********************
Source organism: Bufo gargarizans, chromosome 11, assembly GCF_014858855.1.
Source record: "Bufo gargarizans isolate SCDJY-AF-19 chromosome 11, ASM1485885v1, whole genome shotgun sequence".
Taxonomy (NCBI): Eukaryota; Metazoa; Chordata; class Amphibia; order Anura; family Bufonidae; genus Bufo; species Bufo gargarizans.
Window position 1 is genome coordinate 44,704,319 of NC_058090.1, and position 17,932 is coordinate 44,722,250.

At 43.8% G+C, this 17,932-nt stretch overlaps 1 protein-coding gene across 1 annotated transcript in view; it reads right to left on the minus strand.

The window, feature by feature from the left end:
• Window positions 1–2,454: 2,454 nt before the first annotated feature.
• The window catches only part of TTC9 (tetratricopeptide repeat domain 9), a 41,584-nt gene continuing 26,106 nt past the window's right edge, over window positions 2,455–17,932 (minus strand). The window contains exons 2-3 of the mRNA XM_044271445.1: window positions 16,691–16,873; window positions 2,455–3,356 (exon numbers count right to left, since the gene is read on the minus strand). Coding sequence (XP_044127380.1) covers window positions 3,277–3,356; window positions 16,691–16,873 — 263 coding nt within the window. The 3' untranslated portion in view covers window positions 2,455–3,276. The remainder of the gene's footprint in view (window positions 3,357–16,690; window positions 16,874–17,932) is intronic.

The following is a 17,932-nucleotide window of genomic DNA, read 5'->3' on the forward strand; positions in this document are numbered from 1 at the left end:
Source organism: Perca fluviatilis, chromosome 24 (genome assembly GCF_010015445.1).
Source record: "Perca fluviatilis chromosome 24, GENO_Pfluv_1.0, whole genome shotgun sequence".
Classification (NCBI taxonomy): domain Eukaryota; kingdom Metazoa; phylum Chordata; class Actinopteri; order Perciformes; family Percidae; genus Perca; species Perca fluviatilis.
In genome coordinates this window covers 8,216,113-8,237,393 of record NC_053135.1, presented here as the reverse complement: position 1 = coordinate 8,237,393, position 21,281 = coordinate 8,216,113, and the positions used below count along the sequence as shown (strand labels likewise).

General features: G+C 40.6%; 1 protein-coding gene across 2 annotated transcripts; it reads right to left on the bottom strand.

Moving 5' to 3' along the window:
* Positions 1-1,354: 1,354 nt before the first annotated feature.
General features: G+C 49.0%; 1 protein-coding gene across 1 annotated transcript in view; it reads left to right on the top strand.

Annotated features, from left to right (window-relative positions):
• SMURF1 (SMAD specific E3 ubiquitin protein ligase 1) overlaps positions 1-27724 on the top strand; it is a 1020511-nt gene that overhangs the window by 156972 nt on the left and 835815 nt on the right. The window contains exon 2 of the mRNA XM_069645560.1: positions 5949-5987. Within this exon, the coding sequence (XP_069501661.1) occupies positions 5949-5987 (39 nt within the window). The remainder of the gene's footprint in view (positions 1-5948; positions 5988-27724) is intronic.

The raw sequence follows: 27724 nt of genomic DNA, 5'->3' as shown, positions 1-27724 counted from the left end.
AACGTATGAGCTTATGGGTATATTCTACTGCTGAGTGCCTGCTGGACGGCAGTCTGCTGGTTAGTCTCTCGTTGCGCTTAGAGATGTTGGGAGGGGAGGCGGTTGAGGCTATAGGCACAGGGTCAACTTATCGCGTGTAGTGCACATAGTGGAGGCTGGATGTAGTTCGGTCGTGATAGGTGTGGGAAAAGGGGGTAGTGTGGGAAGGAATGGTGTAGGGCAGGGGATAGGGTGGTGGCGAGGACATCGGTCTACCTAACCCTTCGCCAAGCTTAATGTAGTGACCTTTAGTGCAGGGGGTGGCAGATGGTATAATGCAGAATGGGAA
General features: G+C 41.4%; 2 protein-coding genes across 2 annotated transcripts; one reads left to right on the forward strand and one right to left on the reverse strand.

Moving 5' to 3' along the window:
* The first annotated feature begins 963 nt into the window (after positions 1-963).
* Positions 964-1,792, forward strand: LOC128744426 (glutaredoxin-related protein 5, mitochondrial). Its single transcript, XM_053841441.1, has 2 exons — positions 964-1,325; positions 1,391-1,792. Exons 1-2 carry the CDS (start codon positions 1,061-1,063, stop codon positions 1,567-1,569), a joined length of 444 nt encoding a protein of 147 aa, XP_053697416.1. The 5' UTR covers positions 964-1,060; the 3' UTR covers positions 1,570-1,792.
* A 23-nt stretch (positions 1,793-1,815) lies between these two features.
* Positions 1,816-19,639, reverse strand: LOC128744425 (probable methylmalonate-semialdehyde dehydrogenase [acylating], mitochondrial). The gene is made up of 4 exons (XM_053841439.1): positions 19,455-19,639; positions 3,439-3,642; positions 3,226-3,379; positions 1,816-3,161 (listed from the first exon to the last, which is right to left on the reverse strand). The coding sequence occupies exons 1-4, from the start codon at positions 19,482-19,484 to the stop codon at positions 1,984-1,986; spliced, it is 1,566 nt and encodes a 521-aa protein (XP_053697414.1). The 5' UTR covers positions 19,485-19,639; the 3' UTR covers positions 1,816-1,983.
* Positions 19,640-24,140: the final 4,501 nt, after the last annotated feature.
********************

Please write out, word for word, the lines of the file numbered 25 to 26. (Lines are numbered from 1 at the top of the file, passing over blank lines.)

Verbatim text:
* Positions 964-1,792, forward strand: LOC128744426 (glutaredoxin-related protein 5, mitochondrial). Its single transcript, XM_053841441.1, has 2 exons — positions 964-1,325; positions 1,391-1,792. Exons 1-2 carry the CDS (start codon positions 1,061-1,063, stop codon positions 1,567-1,569), a joined length of 444 nt encoding a protein of 147 aa, XP_053697416.1. The 5' UTR covers positions 964-1,060; the 3' UTR covers positions 1,570-1,792.
* A 23-nt stretch (positions 1,793-1,815) lies between these two features.